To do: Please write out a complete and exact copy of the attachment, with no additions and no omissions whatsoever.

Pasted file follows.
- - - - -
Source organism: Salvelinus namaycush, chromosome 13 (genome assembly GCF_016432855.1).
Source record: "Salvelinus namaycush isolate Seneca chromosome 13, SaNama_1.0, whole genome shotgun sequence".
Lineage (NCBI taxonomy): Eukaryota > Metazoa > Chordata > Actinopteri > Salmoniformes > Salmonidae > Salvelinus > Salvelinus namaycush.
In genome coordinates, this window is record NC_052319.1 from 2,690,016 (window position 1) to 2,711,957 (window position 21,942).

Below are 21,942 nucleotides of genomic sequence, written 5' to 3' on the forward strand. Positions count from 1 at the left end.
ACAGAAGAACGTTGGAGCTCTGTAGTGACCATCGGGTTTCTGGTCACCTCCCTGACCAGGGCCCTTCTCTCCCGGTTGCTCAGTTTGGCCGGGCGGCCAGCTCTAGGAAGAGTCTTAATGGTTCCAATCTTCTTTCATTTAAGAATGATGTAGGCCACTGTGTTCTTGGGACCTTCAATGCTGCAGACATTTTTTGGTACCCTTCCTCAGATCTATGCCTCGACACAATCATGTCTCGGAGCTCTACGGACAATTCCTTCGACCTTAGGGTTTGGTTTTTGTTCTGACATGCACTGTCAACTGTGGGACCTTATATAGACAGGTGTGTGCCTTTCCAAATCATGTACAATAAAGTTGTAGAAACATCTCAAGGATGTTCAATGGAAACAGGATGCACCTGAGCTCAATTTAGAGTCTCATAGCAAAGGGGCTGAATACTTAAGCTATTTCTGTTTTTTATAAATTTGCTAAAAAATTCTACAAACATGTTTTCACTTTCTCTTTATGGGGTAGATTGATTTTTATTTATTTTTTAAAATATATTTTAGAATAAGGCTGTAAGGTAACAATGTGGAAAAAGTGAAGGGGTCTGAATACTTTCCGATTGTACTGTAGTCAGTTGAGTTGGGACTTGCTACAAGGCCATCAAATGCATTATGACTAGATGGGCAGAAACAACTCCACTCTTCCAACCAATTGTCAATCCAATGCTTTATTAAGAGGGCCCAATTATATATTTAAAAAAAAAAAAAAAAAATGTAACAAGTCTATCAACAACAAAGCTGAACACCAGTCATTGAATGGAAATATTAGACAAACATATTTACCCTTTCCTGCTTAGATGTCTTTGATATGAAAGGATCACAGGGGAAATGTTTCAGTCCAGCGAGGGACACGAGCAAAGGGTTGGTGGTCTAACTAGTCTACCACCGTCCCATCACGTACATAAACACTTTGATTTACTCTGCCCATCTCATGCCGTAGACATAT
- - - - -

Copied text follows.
Source organism: Salvelinus namaycush, chromosome 13 (genome assembly GCF_016432855.1).
Source record: "Salvelinus namaycush isolate Seneca chromosome 13, SaNama_1.0, whole genome shotgun sequence".
Lineage (NCBI taxonomy): Eukaryota > Metazoa > Chordata > Actinopteri > Salmoniformes > Salmonidae > Salvelinus > Salvelinus namaycush.
In genome coordinates, this window is record NC_052319.1 from 2,690,016 (window position 1) to 2,711,957 (window position 21,942).

Below are 21,942 nucleotides of genomic sequence, written 5' to 3' on the forward strand. Positions count from 1 at the left end.
ACAGAAGAACGTTGGAGCTCTGTAGTGACCATCGGGTTTCTGGTCACCTCCCTGACCAGGGCCCTTCTCTCCCGGTTGCTCAGTTTGGCCGGGCGGCCAGCTCTAGGAAGAGTCTTAATGGTTCCAATCTTCTTTCATTTAAGAATGATGTAGGCCACTGTGTTCTTGGGACCTTCAATGCTGCAGACATTTTTTGGTACCCTTCCTCAGATCTATGCCTCGACACAATCATGTCTCGGAGCTCTACGGACAATTCCTTCGACCTTAGGGTTTGGTTTTTGTTCTGACATGCACTGTCAACTGTGGGACCTTATATAGACAGGTGTGTGCCTTTCCAAATCATGTACAATAAAGTTGTAGAAACATCTCAAGGATGTTCAATGGAAACAGGATGCACCTGAGCTCAATTTAGAGTCTCATAGCAAAGGGGCTGAATACTTAAGCTATTTCTGTTTTTTATAAATTTGCTAAAAAATTCTACAAACATGTTTTCACTTTCTCTTTATGGGGTAGATTGATTTTTATTTATTTTTTAAAATATATTTTAGAATAAGGCTGTAAGGTAACAATGTGGAAAAAGTGAAGGGGTCTGAATACTTTCCGATTGTACTGTAGTCAGTTGAGTTGGGACTTGCTACAAGGCCATCAAATGCATTATGACTAGATGGGCAGAAACAACTCCACTCTTCCAACCAATTGTCAATCCAATGCTTTATTAAGAGGGCCCAATTATATATTTAAAAAAAAAAAAAAAAAATGTAACAAGTCTATCAACAACAAAGCTGAACACCAGTCATTGAATGGAAATATTAGACAAACATATTTACCCTTTCCTGCTTAGATGTCTTTGATATGAAAGGATCACAGGGGAAATGTTTCAGTCCAGCGAGGGACACGAGCAAAGGGTTGGTGGTCTAACTAGTCTACCACCGTCCCATCACGTACATAAACACTTTGATTTACTCTGCCCATCTCATGCCGTAGACATAT